RIAA must embrace file sharing

Expensive lawsuits fail to solve industry woes; a more balanced approach is needed.

U-Wire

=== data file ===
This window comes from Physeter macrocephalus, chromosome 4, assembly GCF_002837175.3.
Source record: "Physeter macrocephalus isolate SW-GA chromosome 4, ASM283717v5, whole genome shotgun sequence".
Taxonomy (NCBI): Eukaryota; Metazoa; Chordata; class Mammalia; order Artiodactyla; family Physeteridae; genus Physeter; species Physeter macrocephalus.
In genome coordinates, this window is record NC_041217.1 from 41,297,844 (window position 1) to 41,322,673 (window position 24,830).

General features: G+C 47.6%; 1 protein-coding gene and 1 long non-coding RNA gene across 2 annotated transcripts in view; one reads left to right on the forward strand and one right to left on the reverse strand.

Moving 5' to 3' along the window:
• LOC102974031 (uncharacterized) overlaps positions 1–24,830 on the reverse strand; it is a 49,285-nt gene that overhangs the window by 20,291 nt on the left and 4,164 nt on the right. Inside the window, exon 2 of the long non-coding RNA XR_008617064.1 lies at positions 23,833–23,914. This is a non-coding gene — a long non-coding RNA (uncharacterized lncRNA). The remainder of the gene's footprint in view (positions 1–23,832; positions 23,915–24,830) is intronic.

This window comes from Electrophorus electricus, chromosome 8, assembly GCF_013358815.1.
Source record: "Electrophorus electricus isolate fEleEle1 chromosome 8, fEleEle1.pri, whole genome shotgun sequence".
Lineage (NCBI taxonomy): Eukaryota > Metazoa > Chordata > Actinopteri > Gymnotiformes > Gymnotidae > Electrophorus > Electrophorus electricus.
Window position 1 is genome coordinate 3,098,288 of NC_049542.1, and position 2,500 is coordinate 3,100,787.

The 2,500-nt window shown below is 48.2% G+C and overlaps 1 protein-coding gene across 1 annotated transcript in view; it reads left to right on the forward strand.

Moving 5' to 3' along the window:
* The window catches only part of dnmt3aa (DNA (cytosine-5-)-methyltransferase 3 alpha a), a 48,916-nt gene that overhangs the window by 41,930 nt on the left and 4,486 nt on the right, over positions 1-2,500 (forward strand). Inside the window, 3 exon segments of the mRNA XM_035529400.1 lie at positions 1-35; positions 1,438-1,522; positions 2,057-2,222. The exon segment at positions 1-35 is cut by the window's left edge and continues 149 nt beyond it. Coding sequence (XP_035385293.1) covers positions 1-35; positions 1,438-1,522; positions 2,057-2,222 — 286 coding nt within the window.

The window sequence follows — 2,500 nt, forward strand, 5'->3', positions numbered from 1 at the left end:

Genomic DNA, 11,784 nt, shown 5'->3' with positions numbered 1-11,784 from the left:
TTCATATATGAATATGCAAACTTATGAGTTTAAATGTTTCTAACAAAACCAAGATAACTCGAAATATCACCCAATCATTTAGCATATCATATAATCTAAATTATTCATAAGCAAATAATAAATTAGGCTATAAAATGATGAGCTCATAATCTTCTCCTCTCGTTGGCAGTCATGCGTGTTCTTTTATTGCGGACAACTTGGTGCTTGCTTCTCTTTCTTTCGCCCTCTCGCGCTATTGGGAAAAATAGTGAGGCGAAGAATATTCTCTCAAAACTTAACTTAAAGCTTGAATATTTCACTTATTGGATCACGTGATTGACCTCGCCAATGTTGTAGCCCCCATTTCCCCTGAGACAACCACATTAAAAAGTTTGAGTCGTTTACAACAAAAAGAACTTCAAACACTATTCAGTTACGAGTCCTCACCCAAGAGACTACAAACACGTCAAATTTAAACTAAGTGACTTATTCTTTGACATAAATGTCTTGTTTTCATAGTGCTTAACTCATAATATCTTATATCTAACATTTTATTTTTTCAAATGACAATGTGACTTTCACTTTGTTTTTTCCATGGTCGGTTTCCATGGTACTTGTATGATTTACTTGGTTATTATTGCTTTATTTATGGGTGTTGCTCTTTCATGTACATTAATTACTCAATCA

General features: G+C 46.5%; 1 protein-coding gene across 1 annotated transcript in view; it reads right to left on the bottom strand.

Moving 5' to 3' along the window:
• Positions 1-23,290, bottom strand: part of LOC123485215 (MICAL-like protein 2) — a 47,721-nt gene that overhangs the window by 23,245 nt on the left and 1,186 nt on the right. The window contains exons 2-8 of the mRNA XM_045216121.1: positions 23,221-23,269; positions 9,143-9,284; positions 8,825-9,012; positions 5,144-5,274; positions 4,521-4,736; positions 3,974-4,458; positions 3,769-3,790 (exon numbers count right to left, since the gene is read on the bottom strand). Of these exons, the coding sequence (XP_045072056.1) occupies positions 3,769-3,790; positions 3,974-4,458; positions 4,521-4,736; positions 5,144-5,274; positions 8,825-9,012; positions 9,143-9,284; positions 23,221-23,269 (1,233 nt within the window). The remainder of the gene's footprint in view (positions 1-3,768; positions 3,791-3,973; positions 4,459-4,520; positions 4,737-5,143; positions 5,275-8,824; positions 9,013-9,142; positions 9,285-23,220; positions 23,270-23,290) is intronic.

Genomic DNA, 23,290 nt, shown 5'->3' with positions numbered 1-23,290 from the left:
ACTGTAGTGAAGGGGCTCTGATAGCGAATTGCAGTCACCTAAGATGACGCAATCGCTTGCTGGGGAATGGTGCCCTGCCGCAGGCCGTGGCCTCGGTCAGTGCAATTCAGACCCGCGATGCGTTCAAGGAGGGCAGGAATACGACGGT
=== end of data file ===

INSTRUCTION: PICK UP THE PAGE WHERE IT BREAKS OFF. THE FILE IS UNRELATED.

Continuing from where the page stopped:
College students everywhere are mourning the tragic, soon-to-be loss of the Pirate Bay, an online file sharing legend that has recently come under some insurmountable legal scrutiny. For many college students, this may signal a change to a more respectable, legal lifestyle, but for countless others it will simply mean subscribing to a different Web site, located in some other remote European country with other servers and even more inscrutable legal policy. But this article was not meant as a lecture on the morality of piracy, and it was not meant to browbeat pirates into becoming upstanding citizens. On the contrary, I believe that there is merit in piracy; that artists, programmers and directors can all collectively benefit from the vast peer-to-peer networks that exist now and that a balance can be struck between users and providers as long as policy makers are willing to listen to some progressive solutions. File sharing is utterly inevitable: enormous lawsuits have been unable to deter users. Hobbyist programmers will continue to dedicate free time to âÄòcrackingâÄô and distributing illegal copies of software, and as technology develops the ability to share anonymously will ensure that not even the Recording Industry Association of America will be able to detect pirates. The endless streams of donations that are given to file sharing Web sites by loyal users are indicative of the demand for such services: people arenâÄôt going to change their unlawful habits any time soon. WhatâÄôs worse is the RIAA, despite suing more than 20,000 music and movie fans, has not made a single cent for artists. Instead, theyâÄôve infringed upon digital privacy by coercing internet service providers (ISPs) into providing the identity of individual pirates, and theyâÄôve disproportionately handed out punishment to a few users, many of which were not even aware that they were pirating. Yet, the goal is not to abolish file sharing; the current mechanisms that are in place to distribute software, music and movies are pivotal to the creation of a compendium of digital information. As is frequently proclaimed, file sharing is a crucial tool that may result in the construction of a modern âÄúLibrary of Alexandria.âÄù To believe the RIAAâÄôs claims, that piracy is going to devastate the music industry as a whole, is to believe home cooking would destroy the restaurant industry. There will always be music, and there will always be file sharing. The only question is how to strike a balance. So whatâÄôs the solution? How do we prevent the entertainment industry from stifling innovation, bottlenecking our legal system with outrageous suits and suppressing economic growth? How do we ensure that artists are fairly given a cut of the profit for the fruits of their labor? And how do we ensure that no innocent individuals are caught in the crossfire for legitimately using file sharing services? The solution lies in a proposal advocated by âÄúdigital freedomâÄù- promoting nonprofits such as the Electronic Freedom Frontier, Voluntary Collective Licensing. The idea is simple: Music industries (or any other industries that wish to be involved) aggregate to create a âÄúcollecting society,âÄù which would offer its services to users for a reasonable fee of $5 to $10 a month. Given that 6 million users currently pirate music, the revenue stream would be massive, and because all this is a purely digital endeavor, savings could be made on advertising, CD creation, shipping, etc. In return, users are able to freely share music to anyone they please without fear of legal reprimand. The money collected monthly would be allocated to the artists depending on the popularity of the music. The more that people share, the more the respective artists get paid. It should be noted that this concept is not without precedent. During the advent of the radio, the same opposition by music industries was formed in response to the broadcasting of music. However, the âÄúcollecting societiesâÄù model soon proved to be incredibly effective âÄî small segments of the population could be exposed to music they had never considered, artists were compensated fairly and were not obliged to license their music to any radio station with which they disagreed, and all of this could be provided without long-winded legal battles. Further, independent artists could distribute their music without having to sign on with financially draining record labels. The equal-footing competition provided by this digital platform would incentivize the development of better sharing programs, more sophisticated networks and greater quality products. ISPs could even encourage this process by offering a file sharing package with the purchase of its service. Our current system is fundamentally flawed and must be changed. You canâÄôt blame the players for a game that encourages abuse. I encourage students to research for themselves about Voluntary Collective Licensing, to support the Electronic Freedom Frontier, and to steal, modify, share and distribute these ideas. Until then, pirates, argggh! This editorial was originally published in the Oklahoma Daily at the University of Oklahoma. Please send comments to [email protected]